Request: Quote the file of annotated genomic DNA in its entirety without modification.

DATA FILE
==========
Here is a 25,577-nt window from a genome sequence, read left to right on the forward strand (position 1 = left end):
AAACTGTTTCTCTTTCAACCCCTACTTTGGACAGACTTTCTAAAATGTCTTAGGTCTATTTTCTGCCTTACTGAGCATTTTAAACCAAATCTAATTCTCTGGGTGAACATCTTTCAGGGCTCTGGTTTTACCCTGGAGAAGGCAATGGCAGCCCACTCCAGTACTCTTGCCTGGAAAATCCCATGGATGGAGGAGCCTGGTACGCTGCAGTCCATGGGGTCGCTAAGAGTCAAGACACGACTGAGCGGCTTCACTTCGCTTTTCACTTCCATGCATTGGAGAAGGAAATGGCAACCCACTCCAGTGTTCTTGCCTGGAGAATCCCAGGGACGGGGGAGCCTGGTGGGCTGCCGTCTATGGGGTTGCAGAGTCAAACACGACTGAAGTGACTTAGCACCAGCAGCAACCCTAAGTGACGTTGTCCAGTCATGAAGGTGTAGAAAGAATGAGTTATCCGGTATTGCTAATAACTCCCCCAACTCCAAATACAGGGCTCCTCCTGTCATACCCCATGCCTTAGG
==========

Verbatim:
Here is a 25,577-nt window from a genome sequence, read left to right on the forward strand (position 1 = left end):
AAACTGTTTCTCTTTCAACCCCTACTTTGGACAGACTTTCTAAAATGTCTTAGGTCTATTTTCTGCCTTACTGAGCATTTTAAACCAAATCTAATTCTCTGGGTGAACATCTTTCAGGGCTCTGGTTTTACCCTGGAGAAGGCAATGGCAGCCCACTCCAGTACTCTTGCCTGGAAAATCCCATGGATGGAGGAGCCTGGTACGCTGCAGTCCATGGGGTCGCTAAGAGTCAAGACACGACTGAGCGGCTTCACTTCGCTTTTCACTTCCATGCATTGGAGAAGGAAATGGCAACCCACTCCAGTGTTCTTGCCTGGAGAATCCCAGGGACGGGGGAGCCTGGTGGGCTGCCGTCTATGGGGTTGCAGAGTCAAACACGACTGAAGTGACTTAGCACCAGCAGCAACCCTAAGTGACGTTGTCCAGTCATGAAGGTGTAGAAAGAATGAGTTATCCGGTATTGCTAATAACTCCCCCAACTCCAAATACAGGGCTCCTCCTGTCATACCCCATGCCTTAGG